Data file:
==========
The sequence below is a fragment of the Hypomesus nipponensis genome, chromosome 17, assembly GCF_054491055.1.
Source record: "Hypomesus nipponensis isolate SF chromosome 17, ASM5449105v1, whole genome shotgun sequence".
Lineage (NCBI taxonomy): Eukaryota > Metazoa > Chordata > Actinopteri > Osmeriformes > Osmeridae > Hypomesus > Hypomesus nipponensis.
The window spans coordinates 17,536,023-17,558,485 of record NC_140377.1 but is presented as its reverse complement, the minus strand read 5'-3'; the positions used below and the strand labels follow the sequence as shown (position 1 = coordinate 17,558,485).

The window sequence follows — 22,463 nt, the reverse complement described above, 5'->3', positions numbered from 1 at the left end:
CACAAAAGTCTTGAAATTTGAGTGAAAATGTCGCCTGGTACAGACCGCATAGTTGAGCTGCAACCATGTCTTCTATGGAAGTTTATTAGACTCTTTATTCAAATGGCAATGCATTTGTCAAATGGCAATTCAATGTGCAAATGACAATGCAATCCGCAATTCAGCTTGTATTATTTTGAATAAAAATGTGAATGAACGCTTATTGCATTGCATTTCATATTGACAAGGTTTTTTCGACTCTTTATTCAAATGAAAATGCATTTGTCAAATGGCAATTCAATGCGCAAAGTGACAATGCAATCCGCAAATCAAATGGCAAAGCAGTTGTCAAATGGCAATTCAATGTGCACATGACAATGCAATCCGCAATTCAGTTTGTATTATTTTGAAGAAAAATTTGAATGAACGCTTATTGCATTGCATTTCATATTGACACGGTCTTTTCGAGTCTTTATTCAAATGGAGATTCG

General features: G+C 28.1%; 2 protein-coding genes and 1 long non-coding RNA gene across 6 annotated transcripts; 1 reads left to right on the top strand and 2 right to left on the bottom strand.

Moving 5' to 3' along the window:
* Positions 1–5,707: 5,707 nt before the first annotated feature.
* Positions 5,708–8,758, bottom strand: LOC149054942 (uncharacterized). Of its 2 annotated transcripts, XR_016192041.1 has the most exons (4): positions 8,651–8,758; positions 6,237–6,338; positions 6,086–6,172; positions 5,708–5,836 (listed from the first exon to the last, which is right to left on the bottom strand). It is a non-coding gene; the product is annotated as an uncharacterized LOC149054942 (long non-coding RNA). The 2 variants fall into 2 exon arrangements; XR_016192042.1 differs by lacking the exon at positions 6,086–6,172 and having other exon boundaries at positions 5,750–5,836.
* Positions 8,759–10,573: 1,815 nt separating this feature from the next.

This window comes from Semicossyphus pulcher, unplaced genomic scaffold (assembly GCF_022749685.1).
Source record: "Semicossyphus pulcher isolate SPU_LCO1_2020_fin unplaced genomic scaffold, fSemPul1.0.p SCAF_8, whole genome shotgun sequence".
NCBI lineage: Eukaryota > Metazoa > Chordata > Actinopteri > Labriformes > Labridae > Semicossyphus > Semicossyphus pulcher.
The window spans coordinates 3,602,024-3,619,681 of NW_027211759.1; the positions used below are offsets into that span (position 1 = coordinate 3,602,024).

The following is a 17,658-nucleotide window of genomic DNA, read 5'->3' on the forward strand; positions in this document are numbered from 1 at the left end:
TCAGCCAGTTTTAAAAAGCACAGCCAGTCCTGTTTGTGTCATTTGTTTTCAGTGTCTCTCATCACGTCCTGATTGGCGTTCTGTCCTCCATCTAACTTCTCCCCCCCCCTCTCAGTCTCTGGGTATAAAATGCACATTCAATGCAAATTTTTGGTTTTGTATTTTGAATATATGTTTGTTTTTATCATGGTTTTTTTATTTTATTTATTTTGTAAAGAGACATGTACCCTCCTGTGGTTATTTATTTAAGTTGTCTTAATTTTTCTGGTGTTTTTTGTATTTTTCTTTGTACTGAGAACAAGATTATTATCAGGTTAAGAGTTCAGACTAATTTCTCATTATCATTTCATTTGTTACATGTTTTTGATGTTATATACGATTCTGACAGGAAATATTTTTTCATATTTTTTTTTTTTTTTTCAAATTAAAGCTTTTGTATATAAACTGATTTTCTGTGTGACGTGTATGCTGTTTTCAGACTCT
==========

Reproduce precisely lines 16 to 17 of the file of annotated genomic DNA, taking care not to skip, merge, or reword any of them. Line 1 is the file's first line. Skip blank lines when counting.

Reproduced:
The following is a 17,658-nucleotide window of genomic DNA, read 5'->3' on the forward strand; positions in this document are numbered from 1 at the left end:
TCAGCCAGTTTTAAAAAGCACAGCCAGTCCTGTTTGTGTCATTTGTTTTCAGTGTCTCTCATCACGTCCTGATTGGCGTTCTGTCCTCCATCTAACTTCTCCCCCCCCCTCTCAGTCTCTGGGTATAAAATGCACATTCAATGCAAATTTTTGGTTTTGTATTTTGAATATATGTTTGTTTTTATCATGGTTTTTTTATTTTATTTATTTTGTAAAGAGACATGTACCCTCCTGTGGTTATTTATTTAAGTTGTCTTAATTTTTCTGGTGTTTTTTGTATTTTTCTTTGTACTGAGAACAAGATTATTATCAGGTTAAGAGTTCAGACTAATTTCTCATTATCATTTCATTTGTTACATGTTTTTGATGTTATATACGATTCTGACAGGAAATATTTTTTCATATTTTTTTTTTTTTTTTCAAATTAAAGCTTTTGTATATAAACTGATTTTCTGTGTGACGTGTATGCTGTTTTCAGACTCT